– Behavior flows: this report shows a flow diagram of the user’s movements through the app’s screens. It is very informative as it also contains other relevant data:
– Relative volume of traffic according to the dimension.
– Relative volume of users at each node in the path.
– Volume of traffic and percentage of abandonment between steps.
– The point on the path at which users backtracked along the path.
– Connections, nodes and exits by hovering over them with the cursor.
– Crashes and exceptions: this report allows the development team to see the name and description of the main errors in an application (network failures, searches without results and so on). Crashes, as these are a specific exception, are shown differentiated from the rest. To measure an app’s errors you need to retouch your tracking code. To do this, teams with technical knowledge have a SDK for both iOS and for Android
– Reports on the speed of the app: these allow you to know how long the different user requests take to run on the app. To see this information you need to make a special configuration of the tracking code, the same as with the exception reports. Developers also have a specific SDK for user times for both iOS devices and Android terminals.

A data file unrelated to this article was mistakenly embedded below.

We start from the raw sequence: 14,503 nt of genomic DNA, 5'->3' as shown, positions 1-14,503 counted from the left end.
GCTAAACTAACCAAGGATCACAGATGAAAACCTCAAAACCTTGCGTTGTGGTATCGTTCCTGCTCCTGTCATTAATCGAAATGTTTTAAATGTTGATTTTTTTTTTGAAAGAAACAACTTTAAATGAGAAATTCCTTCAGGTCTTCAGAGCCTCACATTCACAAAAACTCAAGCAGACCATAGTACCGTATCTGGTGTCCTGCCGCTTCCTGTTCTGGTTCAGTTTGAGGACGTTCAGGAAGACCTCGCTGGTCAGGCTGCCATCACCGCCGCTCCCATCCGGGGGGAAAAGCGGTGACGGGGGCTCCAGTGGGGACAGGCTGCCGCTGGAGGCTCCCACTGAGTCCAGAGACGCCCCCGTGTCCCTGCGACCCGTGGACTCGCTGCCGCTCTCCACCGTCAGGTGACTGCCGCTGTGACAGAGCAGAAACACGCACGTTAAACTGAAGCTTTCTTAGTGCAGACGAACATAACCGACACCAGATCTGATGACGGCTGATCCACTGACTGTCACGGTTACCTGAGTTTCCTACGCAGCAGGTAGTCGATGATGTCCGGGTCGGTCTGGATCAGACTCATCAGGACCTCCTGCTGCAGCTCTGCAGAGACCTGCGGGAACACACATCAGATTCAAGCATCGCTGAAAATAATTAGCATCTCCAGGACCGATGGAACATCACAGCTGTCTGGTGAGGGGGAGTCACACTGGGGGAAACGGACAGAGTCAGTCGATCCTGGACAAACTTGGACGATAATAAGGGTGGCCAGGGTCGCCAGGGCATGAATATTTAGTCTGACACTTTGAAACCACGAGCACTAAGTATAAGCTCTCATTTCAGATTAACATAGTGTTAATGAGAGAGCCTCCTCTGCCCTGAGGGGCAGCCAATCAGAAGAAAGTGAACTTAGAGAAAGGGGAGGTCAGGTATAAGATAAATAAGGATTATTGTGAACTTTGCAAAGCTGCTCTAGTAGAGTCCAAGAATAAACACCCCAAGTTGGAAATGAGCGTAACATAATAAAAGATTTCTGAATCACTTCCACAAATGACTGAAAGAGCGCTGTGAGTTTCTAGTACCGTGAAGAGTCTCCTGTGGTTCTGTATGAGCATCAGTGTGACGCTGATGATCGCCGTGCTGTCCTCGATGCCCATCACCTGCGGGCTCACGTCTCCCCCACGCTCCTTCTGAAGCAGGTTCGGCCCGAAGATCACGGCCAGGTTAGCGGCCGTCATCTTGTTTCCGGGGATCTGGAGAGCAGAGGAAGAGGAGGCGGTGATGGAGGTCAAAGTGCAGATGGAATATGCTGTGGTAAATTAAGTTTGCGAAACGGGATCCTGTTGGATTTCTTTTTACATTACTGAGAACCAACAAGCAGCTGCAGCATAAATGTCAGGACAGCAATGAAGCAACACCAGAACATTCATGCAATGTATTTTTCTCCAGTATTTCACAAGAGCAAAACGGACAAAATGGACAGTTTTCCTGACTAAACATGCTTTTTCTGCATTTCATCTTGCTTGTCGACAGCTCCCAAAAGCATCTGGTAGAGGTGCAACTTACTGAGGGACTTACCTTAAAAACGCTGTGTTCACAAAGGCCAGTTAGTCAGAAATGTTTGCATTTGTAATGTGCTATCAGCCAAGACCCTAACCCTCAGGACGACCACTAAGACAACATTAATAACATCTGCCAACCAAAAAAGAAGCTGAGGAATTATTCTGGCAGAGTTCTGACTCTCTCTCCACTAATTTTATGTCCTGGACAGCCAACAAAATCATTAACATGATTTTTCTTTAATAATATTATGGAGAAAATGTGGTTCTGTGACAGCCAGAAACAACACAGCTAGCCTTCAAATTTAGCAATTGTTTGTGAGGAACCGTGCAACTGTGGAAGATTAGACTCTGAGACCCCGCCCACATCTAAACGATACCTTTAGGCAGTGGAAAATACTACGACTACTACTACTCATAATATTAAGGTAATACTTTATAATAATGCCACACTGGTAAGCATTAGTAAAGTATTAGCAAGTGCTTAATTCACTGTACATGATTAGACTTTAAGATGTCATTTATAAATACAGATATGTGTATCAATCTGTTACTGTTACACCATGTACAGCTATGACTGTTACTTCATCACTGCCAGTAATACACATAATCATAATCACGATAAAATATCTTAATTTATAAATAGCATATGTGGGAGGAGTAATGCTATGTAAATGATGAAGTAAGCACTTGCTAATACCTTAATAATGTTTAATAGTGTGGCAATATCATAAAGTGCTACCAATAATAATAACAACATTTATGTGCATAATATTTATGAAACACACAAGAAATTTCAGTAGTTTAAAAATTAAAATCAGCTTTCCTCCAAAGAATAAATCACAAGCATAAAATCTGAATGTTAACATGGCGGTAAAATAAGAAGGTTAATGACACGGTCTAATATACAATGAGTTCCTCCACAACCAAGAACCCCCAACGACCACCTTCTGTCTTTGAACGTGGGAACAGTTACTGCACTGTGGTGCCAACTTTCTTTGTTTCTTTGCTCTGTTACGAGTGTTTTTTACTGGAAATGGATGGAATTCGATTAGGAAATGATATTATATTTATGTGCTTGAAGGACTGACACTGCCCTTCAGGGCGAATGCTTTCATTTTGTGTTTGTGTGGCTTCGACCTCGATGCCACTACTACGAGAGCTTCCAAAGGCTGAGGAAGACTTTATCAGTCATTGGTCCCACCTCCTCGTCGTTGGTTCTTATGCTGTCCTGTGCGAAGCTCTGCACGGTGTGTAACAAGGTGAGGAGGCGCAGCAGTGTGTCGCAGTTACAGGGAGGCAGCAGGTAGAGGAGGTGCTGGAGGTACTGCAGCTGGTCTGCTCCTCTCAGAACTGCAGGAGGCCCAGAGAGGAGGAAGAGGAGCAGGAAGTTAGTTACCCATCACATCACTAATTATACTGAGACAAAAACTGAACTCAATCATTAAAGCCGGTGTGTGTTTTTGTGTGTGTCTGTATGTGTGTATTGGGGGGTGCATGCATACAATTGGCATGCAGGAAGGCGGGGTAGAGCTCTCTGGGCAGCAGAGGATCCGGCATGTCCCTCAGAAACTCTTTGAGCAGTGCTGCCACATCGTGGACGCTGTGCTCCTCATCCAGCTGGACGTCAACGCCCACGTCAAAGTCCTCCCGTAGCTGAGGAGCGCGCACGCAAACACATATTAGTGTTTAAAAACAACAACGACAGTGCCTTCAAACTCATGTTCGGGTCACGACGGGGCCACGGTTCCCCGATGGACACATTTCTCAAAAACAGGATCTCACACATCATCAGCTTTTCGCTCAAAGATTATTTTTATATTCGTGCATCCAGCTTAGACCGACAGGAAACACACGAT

– Events: this type of measurements register the small actions that do not trigger a change on the screen. Sharing a content on a social network does not trigger a change of interface in an app, but an additional action. Downloading a file is another example. To measure these micro-interactions we also need to change the tracking code of the app and the degree of customization is fairly high. We also have two specific SDKs both for iOS and for Android.
Attribution model reports are important for establishing whether the investment in campaigns for downloading an app, for example, or for capturing users and traffic are successful, and what sources are most effective for that purpose. It’s normal practice to use social networks like Facebook or Twitter or online advertising platforms like Google Adwords to promote apps.